The annual Scottish Health Survey revealed this week that efforts to curb many of the nation’s bad habits have stagnated.
Obesity levels, consumption of fruit and vegetables, and physical activity levels remain largely unchanged over the last decade despite admirable attempts to transform public health.
Failure to improve exercise levels is particularly disappointing in the wake of the wildly popular Commonwealth Games in Glasgow in 2014, which many hoped would create a surge in sport uptake.
The survey revealed that fewer children were doing more than the recommended 75 minutes of vigorous exercise per week since the Games, as the figure fell from 76 per cent in 2014 to 73 per cent last year.
Among adults the statistics were not much better, sitting around 63 per cent since 2012.
Many good things did come out of the Commonwealth Games and it would be unfair to expect a widespread and profound change to the nation’s character from a single such event.
The London Olympics in 2012 also failed to bring about this sort of long-term change.
In Scotland, consumption of fruit and vegetables is still woefully poor, with 7 per cent of children eating no fruit or vegetables at all.
Average waist sizes are growing bigger too and two thirds of Scottish adults are already overweight or obese.
There were some snippets of good news within the 300-page document, mainly focusing on the reduction of smoking around children and a small decline in the proportion of smokers.
But this was a ray of sunshine struggling to break through a very cloudy sky.
We must not accept these facts as normal, tied into the stereotype of Scotland’s poor health.
None of these health issues are intrinsically Scottish.
Yet there are complex and deep-rooted issues at play here, such as historic deprivation and geographical challenges, which must inform policy decisions.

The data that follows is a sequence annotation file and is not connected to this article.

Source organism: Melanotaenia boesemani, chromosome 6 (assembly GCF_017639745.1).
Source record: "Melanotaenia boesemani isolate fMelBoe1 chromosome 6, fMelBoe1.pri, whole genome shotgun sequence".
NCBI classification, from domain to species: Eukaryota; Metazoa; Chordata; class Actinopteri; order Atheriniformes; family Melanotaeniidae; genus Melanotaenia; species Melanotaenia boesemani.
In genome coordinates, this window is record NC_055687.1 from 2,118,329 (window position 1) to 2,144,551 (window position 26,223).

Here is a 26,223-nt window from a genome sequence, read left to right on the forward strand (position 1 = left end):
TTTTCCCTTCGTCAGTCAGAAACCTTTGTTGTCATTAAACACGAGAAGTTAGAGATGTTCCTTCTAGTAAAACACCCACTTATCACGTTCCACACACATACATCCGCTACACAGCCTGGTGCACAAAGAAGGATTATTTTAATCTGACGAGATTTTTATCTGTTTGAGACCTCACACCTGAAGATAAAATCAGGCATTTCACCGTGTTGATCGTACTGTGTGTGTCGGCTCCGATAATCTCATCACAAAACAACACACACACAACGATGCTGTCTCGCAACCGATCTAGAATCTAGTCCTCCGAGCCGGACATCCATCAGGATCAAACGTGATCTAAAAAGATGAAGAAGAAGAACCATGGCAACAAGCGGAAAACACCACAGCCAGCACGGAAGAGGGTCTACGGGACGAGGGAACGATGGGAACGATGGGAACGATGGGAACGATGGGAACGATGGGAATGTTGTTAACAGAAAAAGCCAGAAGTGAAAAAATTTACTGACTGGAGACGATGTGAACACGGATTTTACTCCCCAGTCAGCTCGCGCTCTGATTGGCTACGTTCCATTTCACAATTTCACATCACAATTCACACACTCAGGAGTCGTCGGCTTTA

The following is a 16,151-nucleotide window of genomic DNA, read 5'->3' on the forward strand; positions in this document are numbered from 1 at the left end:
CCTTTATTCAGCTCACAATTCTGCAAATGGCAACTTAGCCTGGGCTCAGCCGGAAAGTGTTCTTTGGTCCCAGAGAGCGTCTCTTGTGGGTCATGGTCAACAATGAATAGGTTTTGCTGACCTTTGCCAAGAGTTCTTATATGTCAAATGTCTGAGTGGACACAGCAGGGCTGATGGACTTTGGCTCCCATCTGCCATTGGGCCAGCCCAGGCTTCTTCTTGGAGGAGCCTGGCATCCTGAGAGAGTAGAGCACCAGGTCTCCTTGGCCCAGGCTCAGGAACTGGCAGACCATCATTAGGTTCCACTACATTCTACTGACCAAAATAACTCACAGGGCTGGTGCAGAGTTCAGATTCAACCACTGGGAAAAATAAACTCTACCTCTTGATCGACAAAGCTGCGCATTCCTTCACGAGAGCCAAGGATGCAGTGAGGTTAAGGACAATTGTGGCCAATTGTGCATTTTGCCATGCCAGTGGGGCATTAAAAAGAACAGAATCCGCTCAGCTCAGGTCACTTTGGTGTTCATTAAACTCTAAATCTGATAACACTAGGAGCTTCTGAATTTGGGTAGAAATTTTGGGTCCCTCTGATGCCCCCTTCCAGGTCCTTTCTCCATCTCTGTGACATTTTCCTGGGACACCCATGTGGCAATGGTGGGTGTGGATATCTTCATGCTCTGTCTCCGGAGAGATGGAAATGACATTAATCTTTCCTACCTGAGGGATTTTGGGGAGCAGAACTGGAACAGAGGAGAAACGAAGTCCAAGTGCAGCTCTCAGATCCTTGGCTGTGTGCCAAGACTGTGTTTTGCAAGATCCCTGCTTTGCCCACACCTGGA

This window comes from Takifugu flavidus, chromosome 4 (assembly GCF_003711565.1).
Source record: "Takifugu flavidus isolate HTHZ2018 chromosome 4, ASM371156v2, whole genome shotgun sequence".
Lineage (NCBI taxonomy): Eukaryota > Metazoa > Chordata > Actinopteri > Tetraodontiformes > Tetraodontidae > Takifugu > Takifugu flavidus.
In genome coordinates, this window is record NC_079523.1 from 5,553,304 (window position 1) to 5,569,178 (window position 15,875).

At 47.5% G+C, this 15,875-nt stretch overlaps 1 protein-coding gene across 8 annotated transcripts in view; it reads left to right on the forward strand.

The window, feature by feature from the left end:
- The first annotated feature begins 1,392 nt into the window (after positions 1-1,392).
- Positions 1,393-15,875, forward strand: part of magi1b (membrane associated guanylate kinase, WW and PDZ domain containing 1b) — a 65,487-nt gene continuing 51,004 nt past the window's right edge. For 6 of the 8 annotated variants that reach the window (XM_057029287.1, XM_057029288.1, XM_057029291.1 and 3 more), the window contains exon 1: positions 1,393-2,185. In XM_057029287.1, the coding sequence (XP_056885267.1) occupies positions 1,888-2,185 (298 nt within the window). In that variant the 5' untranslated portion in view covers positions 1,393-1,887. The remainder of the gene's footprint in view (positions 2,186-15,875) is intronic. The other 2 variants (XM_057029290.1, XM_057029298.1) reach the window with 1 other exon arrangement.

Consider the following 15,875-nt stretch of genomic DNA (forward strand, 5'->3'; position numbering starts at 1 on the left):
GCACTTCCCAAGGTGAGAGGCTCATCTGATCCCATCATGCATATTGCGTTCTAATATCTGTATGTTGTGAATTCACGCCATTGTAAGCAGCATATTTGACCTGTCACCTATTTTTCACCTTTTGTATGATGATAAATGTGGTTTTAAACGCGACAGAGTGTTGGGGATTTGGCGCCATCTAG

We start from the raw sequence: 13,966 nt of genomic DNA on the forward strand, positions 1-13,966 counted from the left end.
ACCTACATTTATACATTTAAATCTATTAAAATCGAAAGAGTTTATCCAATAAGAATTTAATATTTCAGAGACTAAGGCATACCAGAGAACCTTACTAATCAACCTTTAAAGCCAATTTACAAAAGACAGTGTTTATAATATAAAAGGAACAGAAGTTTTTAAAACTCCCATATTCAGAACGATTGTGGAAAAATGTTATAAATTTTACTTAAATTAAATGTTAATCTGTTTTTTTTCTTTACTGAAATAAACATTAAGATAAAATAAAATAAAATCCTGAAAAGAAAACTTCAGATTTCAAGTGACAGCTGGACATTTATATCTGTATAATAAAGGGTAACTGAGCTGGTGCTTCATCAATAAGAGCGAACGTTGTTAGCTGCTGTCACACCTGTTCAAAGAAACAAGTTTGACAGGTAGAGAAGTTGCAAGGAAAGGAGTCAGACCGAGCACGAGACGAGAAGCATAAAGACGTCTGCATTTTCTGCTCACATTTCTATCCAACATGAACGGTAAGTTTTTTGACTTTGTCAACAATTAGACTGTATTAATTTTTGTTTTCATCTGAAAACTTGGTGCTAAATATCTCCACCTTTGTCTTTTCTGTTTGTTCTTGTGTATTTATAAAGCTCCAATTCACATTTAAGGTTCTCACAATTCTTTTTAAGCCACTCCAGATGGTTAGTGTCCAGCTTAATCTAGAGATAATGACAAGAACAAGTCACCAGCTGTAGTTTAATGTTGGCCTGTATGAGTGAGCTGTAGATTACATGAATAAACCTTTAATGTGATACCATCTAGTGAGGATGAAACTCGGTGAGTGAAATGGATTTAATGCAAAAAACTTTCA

Most people know the perils of smoking, poor diet and lack of exercise, but it is more difficult to make a step change in their habits.
Health professionals often talk about the rather wordy concept of ‘health literacy’ - i.e. how much you understand and engage with your own health.
If someone is unemployed, disenfranchised and mistrustful of authority then how can you get them to go to breast screening?
Among the wider public, how can you get people to be excited about walking or eating an apple?
Trying to increase sports take-up has not worked but the summer’s Pokemon Go craze shows you can get people excited about being active without being on the football pitch.
Sadly crazes just do not cut it when it comes to public health.
What is needed is long term investment and tough conversations around what works.
Making it easy to be healthy has to be a starting point, so ensuring there are safe places to play or exercise outside for free is an important step.
Efforts to consider marketing of junk food, point of sale advertising and a sugar tax are also welcome, as its clear that the current system of huge portions, unhealthy snacks and buy one get one free is no good.
We all need to take some ownership over our own health, as rising obesity levels are already placing a serious strain on the NHS.
A heavy burden that it may not be able to bear.